A big part of my brain is currently screaming, “Charge us! Charge the United Church of Canada! Charge Canadian Quakers! Charge CUPE! Charge university groups! Charge millions of Canadians under Canada’s new hate laws and lose yet another case with the resulting Charter challenge! Make yourselves look even more like idiots who do not understand the Charter!” I’m also quite upset.
I’m not sure I can properly articulate just how upsetting it is to wake up and read in the news that the government has lumped you in with the same people behind the Charlie Hebdo attack, simply for boycotting Israeli products made in occupied territories, and now the government is considering charges under hate speech laws.
Part of my brain wants to joke that this is the conservative governments way of getting retribution against the United Church of Canada for its role in making same-sex marriage legal in Canada.
This conversation is so nuanced. Without writing a very long and dull post about not only the history of hate speech laws in Canada and the long history groups like the United Church of Canada, unions, university groups, etc., have had in social justice issues, I don’t think I could create understanding of these issues from this perspective. Religion and politics in Canada have some very unique aspects.
This isn’t the first time the United Church of Canada (UCC) has landed in hot water for a boycott. The UCC was also in hot water for its anti-apartheid boycott of South Africa in the 1980s. This isn’t the first time the UCC has landed in hot water for pro-Palestinian policies. The UCC has been facing criticism on this issue since the 1960s.
The UCC has a long history of being in hot water. From being pro-choice and ordaining openly homosexual ministers since the 1980s, helping draft dodgers in the 1960s, ordaining atheist ministers and transgender ministers, to teaching all religions are equal, and the list goes on, we, as a group, our proud of never taking the safe road when it comes to social justice issues.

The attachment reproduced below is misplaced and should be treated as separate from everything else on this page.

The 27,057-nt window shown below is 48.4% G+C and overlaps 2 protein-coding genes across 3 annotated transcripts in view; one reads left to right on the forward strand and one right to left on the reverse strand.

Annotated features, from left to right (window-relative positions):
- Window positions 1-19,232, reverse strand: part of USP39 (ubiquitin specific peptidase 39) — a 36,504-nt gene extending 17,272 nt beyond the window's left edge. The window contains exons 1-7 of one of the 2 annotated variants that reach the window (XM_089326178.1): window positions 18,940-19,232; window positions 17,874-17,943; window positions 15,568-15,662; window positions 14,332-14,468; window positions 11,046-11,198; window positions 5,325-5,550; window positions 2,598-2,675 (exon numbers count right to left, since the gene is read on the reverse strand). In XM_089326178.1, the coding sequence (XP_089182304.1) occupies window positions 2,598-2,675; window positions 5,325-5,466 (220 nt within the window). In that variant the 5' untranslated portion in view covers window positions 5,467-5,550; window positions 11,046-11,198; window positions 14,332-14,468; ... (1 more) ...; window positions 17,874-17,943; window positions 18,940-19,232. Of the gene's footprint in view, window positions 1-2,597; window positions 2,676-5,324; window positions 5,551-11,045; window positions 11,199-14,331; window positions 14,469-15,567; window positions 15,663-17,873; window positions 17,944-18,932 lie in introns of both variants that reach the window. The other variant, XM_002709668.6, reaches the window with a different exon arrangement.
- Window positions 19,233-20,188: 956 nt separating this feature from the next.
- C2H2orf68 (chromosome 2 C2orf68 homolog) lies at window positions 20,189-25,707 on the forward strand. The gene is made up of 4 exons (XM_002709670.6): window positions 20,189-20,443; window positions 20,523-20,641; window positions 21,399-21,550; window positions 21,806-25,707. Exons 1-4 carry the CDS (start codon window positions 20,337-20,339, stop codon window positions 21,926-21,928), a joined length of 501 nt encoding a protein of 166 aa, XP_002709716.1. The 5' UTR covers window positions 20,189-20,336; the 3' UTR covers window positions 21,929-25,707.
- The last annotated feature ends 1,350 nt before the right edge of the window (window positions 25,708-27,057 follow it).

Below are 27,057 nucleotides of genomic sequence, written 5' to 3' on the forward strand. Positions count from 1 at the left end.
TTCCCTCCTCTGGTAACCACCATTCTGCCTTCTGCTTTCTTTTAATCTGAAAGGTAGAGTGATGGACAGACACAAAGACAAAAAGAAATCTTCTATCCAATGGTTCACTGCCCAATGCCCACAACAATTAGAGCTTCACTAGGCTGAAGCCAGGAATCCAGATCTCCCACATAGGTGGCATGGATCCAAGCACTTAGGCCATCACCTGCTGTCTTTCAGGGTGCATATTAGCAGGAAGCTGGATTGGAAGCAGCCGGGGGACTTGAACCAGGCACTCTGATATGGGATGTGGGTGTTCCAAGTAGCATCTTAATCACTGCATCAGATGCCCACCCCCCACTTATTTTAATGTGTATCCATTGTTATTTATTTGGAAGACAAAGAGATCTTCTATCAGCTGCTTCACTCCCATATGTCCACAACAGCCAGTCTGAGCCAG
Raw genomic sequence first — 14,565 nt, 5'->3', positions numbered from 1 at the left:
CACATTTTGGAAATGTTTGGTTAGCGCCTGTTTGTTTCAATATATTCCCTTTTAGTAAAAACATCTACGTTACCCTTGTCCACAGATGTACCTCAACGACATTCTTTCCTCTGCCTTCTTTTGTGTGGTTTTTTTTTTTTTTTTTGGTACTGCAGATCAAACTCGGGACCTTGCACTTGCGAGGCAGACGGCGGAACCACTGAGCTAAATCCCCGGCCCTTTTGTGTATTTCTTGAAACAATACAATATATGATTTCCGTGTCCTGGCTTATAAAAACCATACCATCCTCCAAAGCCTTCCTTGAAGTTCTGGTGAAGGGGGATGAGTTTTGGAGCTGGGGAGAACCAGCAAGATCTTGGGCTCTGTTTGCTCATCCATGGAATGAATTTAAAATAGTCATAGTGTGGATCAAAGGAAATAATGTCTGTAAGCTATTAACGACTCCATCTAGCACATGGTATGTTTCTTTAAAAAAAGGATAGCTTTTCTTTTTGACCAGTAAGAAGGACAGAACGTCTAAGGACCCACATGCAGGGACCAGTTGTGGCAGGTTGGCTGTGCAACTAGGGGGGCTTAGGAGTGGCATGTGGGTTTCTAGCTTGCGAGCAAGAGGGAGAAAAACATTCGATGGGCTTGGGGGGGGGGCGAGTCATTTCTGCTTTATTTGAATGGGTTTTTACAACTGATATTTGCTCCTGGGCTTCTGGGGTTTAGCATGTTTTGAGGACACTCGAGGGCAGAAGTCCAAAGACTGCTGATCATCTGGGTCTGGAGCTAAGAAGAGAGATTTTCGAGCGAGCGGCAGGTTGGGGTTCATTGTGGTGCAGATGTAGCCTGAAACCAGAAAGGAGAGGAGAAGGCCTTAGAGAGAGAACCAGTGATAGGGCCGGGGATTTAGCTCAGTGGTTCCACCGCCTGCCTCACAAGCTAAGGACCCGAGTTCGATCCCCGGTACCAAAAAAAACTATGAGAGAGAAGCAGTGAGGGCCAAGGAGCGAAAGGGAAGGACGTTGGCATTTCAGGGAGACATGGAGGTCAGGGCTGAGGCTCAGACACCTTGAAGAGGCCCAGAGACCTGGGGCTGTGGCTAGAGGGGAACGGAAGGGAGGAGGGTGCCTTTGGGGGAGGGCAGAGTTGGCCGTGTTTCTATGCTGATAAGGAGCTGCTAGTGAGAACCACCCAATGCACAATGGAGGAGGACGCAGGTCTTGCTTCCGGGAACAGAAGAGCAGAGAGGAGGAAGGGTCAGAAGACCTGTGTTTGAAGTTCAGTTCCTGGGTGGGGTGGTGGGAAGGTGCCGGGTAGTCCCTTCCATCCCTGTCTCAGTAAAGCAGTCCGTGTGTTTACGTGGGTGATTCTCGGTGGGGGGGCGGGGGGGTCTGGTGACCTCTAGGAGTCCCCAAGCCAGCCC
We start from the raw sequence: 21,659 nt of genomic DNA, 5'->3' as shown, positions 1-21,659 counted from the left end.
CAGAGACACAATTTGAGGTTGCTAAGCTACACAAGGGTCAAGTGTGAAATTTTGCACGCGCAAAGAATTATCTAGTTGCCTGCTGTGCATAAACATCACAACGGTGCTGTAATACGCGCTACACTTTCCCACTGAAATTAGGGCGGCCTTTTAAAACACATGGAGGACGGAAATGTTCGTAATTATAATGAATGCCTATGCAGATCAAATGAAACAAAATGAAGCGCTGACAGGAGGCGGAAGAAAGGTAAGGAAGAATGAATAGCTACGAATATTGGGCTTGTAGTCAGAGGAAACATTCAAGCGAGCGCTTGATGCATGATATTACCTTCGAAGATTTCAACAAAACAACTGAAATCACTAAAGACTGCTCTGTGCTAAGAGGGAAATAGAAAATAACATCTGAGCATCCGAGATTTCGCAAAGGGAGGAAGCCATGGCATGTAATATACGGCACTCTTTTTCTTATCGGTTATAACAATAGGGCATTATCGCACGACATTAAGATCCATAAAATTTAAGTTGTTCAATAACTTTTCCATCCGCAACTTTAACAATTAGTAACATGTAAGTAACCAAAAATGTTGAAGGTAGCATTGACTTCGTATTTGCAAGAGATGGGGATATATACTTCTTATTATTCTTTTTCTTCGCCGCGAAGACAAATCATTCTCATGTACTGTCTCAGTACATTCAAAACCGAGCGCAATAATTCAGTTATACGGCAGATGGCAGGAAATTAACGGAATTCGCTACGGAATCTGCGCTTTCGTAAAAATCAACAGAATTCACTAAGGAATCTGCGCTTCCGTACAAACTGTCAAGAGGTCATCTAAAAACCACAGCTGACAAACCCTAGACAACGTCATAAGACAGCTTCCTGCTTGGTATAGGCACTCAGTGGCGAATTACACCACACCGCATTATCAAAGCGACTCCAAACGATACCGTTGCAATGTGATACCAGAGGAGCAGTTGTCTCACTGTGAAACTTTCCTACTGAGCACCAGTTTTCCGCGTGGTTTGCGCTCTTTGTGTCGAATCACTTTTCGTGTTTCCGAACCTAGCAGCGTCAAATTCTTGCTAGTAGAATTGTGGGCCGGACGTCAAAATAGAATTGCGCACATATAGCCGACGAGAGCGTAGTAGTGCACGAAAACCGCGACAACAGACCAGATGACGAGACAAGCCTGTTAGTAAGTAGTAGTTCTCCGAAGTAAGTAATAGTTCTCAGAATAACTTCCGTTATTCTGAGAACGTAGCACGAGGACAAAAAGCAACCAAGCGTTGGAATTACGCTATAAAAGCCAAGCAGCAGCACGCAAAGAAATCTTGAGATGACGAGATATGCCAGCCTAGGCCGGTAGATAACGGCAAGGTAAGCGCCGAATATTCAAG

I’m upset about all the groups, and the resulting millions of Canadians, who are now considered members of hate groups simply for believing Palestinians deserve a home just like every other person on the planet; a home free of occupation. It’s upsetting to learn that I’m a member of a hate group because I believe people have the right to live in peace, free from tyranny at the hands of their own government and at the hands of foreign governments.
There is nothing anti-Semitic about this. We are not advocating that Israel give up its land. We are advocating for the end of Israeli-occupied Palestine, and simply don’t want to buy products made in those areas. Somehow, this is now hate speech and propaganda under the new “‘identifiable group’ now includes any section of the public distinguished by ‘among other characteristics, religion or national or ethnic origin'” section of the Criminal Code.
Yet, it’s okay to make anti-Islamic statements. The entire Charlie Hebdo affair is an excellent illustration of the Harper governments hypocrisy on this issue. More recently, the Harper government’s stance on Omar Khadr is another example of how this has nothing to do with protecting people based on their ethnic origin, and everything to do with their attitude of, “If you are not with us, you’re against us and we will make you pay.”
Also, there is the whole issue that these hate speech laws are also supposed to help protect gay trans me, and now I could face prosecution under them. Yes, you can be a minority in need of certain protections and still be racist, sexist, homophobic, transphobic, etc. When a class of people are discriminated against for many generations, the things people say to validate the discrimination becomes ingrained in all parts of society, not only those doing the discrimination. It’s like growing up in an abusive home: You believe the lies and that you don’t deserve any better because you haven’t learned any different.
Then there is the whole, I’m part Jewish and my grandfather was the only member of his family to escape and survive Nazi-occupied Poland and make his way to Canada. So, I also understand the very valid need for the state of Israel. My history also makes me understand what it is like to be displaced and in need of a home, not only for Jewish people.
And today I woke up and learned that my government, a government that is tasked, among other things, to protect the people living in Canada, has now decided that numerous groups with extremely long histories of pacifism and working for peace and equality are now considered hate groups, and I can’t even…
I haven’t even touched on how Bill C-51 makes all of this even scarier.
I just hope that the people of Canada wake up before October.